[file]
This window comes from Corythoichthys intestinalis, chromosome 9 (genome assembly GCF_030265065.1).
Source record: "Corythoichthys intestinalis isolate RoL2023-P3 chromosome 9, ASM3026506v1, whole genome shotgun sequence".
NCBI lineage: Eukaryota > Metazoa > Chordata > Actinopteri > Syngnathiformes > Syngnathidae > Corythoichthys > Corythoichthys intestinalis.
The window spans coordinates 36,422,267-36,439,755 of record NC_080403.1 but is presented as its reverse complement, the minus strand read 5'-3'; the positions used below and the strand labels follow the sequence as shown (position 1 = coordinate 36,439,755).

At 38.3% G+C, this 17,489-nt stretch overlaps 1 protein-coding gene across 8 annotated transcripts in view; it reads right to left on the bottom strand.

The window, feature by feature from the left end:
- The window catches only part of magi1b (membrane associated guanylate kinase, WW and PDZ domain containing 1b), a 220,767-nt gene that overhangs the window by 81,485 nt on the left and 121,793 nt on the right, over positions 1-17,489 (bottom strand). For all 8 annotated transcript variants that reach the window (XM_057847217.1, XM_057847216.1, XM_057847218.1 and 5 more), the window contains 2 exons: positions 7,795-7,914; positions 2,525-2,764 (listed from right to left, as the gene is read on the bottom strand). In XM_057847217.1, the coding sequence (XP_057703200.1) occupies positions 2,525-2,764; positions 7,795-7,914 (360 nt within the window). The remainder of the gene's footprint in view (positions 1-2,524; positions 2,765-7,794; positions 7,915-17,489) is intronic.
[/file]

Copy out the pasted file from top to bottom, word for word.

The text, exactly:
This window comes from Corythoichthys intestinalis, chromosome 9 (genome assembly GCF_030265065.1).
Source record: "Corythoichthys intestinalis isolate RoL2023-P3 chromosome 9, ASM3026506v1, whole genome shotgun sequence".
NCBI lineage: Eukaryota > Metazoa > Chordata > Actinopteri > Syngnathiformes > Syngnathidae > Corythoichthys > Corythoichthys intestinalis.
The window spans coordinates 36,422,267-36,439,755 of record NC_080403.1 but is presented as its reverse complement, the minus strand read 5'-3'; the positions used below and the strand labels follow the sequence as shown (position 1 = coordinate 36,439,755).

At 38.3% G+C, this 17,489-nt stretch overlaps 1 protein-coding gene across 8 annotated transcripts in view; it reads right to left on the bottom strand.

The window, feature by feature from the left end:
- The window catches only part of magi1b (membrane associated guanylate kinase, WW and PDZ domain containing 1b), a 220,767-nt gene that overhangs the window by 81,485 nt on the left and 121,793 nt on the right, over positions 1-17,489 (bottom strand). For all 8 annotated transcript variants that reach the window (XM_057847217.1, XM_057847216.1, XM_057847218.1 and 5 more), the window contains 2 exons: positions 7,795-7,914; positions 2,525-2,764 (listed from right to left, as the gene is read on the bottom strand). In XM_057847217.1, the coding sequence (XP_057703200.1) occupies positions 2,525-2,764; positions 7,795-7,914 (360 nt within the window). The remainder of the gene's footprint in view (positions 1-2,524; positions 2,765-7,794; positions 7,915-17,489) is intronic.